Not many players beat Viktor Axelsen or Anders Antonsen – let alone both inside a week.
Both great Danes are now on Lakshya Sen’s list of scalps, meaning no-one is safe from India’s rising star at the YONEX All England Open.
The 20-year-old engineered a 21-16, 21-18 victory over Antonsen to reach the quarter-finals on his third appearance at the sport’s oldest tournament.
Sen’s strength is his steadiness and how little he gives away in terms of unforced errors. Coupled with ever-improving physical attributes, it is proving a devastating formula.
“He’s very consistent at the moment,” said Antonsen. “Moving well and getting a lot back. Yeah, consistency.”
After an evenly-matched start, Sen won five successive points after the break to dominate the first game and demoralise Antonsen.
He lost control midway through the second, however, as Antonsen took six on the trot to briefly turn the tide. The players were locked at 14, 15 and 16 each.
“I had a plan and in the first game it was just about getting the shuttle back and keeping steady,” said Sen. “I tried to take my chances and go for the kill in the second game.
“I had to keep going at 16-16 and remind myself not to rush, not to make any silly errors. That was a crucial period for both of us and I managed to get three points ahead.”
A prodigious junior talent, Sen reached No.1 in the world at youth level and took medals at the Youth Olympics, World Junior and Asian Junior Championships.
The transition from rising star into fully-fledged, World Tour thoroughbred is a delicate one and Sen seems to be managing it perfectly.
He committed to a brutal schedule in the autumn of last year, playing eight tournaments in ten weeks, that helped him mature and learn to fend for himself on tour.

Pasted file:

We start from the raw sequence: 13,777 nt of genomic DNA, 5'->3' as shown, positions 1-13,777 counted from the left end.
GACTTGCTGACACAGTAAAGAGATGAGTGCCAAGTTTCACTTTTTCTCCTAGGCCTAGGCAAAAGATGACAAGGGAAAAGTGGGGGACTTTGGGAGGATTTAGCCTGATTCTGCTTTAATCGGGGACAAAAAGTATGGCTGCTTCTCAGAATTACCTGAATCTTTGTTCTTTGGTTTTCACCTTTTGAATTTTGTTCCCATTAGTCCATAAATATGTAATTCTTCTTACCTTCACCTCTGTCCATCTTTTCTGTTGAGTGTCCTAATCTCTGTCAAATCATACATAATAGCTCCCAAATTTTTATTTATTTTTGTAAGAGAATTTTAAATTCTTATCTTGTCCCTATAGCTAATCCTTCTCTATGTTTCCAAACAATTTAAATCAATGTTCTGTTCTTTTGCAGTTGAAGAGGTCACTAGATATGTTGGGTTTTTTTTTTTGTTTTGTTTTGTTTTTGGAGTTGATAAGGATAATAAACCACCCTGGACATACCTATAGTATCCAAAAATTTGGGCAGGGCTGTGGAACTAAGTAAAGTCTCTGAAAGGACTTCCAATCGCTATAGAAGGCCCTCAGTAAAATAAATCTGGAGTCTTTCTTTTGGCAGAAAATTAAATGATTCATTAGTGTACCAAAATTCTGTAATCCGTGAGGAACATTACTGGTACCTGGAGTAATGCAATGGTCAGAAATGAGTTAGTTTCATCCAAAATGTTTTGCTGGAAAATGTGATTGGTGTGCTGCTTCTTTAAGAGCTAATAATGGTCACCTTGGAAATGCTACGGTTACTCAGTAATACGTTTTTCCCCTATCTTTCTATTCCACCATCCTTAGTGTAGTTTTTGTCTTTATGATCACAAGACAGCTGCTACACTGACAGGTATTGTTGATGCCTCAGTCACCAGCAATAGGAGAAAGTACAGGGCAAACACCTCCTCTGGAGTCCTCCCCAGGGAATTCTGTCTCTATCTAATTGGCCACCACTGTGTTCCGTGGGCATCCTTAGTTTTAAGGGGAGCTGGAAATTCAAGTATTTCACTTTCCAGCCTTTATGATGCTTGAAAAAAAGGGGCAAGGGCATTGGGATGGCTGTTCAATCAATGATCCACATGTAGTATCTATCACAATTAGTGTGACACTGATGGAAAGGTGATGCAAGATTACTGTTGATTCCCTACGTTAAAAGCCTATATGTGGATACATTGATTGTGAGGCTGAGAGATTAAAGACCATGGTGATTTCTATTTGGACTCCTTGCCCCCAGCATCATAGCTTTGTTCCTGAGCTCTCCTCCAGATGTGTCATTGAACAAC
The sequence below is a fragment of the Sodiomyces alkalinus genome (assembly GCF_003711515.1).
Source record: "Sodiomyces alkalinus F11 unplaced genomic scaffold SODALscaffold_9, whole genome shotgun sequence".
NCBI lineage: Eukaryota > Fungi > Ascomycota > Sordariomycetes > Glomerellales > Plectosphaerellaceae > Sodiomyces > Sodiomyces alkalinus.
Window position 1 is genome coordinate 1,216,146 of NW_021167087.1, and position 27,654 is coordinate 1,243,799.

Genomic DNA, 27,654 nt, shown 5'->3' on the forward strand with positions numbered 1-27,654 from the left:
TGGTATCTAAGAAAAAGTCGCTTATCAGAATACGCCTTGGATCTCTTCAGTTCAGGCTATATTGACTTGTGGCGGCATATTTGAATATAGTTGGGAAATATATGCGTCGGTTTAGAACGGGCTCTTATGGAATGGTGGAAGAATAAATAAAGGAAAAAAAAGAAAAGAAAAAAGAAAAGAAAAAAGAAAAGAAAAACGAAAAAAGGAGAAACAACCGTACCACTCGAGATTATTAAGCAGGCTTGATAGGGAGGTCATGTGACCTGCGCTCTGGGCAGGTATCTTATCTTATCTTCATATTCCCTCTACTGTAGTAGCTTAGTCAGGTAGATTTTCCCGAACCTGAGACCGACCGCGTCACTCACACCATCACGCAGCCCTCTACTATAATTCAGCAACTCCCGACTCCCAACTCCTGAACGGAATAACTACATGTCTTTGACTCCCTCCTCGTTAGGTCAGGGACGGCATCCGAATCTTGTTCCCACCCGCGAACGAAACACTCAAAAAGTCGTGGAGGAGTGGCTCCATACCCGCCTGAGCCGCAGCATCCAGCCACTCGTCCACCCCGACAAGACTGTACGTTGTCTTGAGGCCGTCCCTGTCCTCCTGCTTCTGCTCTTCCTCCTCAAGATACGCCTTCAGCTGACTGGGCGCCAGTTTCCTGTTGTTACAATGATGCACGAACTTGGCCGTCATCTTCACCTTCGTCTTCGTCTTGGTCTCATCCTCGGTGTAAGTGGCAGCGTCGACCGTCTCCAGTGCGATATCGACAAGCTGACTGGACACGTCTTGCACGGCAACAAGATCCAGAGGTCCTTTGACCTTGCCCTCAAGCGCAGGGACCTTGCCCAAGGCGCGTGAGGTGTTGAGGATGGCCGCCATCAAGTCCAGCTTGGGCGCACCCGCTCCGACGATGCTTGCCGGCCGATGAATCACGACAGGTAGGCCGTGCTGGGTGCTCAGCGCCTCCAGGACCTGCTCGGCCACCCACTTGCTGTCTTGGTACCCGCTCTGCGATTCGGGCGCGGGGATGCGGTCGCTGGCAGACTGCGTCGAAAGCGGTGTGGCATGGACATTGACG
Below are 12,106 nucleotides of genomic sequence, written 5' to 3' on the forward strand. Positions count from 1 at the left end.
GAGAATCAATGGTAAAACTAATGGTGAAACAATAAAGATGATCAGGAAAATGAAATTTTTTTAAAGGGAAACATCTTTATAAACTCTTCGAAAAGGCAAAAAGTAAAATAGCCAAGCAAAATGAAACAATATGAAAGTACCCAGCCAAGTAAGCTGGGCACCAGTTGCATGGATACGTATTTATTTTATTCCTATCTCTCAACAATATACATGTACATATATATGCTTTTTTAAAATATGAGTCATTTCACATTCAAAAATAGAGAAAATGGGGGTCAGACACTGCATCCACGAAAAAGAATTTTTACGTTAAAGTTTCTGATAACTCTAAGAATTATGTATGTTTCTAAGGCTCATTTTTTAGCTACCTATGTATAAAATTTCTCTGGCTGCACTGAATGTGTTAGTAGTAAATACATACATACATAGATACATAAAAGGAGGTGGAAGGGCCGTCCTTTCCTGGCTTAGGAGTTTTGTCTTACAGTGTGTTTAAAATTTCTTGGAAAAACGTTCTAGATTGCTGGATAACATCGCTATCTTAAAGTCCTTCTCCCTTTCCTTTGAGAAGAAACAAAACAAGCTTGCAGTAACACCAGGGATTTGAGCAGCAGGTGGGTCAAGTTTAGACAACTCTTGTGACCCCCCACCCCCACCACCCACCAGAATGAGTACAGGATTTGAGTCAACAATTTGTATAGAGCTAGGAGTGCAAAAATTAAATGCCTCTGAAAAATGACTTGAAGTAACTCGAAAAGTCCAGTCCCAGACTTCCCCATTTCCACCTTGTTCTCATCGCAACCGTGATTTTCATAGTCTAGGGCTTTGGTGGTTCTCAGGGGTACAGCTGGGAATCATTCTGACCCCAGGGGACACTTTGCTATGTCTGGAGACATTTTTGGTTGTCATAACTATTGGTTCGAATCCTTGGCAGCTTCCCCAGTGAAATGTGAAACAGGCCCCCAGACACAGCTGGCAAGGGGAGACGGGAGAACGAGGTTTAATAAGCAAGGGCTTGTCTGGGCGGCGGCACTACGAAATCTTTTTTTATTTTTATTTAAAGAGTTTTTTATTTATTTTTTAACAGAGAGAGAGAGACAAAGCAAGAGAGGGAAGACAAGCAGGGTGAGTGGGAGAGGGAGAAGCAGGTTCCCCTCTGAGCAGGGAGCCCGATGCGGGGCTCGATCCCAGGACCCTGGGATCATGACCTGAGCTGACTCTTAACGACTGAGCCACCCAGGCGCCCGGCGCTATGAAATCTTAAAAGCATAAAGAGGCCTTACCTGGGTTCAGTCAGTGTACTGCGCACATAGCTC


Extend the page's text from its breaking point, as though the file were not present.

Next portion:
Sen emerged with bronze from November’s World Championships, the fourth Indian player to do so, and with coach Yong Su-Yoo on board has gone from strength to strength.
Wins over Anthony Ginting and Axelsen, in three games, at last week’s YONEX Gainward German Open put the world on notice.
“With those kind of players, you go all out and have nothing to lose,” said Sen. “If you get a win, it’s always a bonus.”
It was a day of contrasting fortunes for Indian players at the All England, where no player from the nation has claimed a title since 2001.
PV Sindhu has run into problems against Japan’s Sayaka Takahashi in the past and did so again in a 21-19, 16-21, 21-17 second-round defeat.
Sindhu has reached two semi-finals here but has never gone further, a gap on an otherwise glittering shuttling CV.
Saina Nehwal recaptured some of her best form and took newly-minted world champion Akane Yamaguchi to a third game, eventually falling 21-14, 17-21, 21-17.
There’s no doubting the newest and brightest star dressed in green – on this form, that 20-year drought could end on Sunday.
The YONEX All England Open Badminton Championships return to Utilita Arena Birmingham with the best players from around the world from 16th – 20th March 2022.
Don’t miss out, get your tickets today.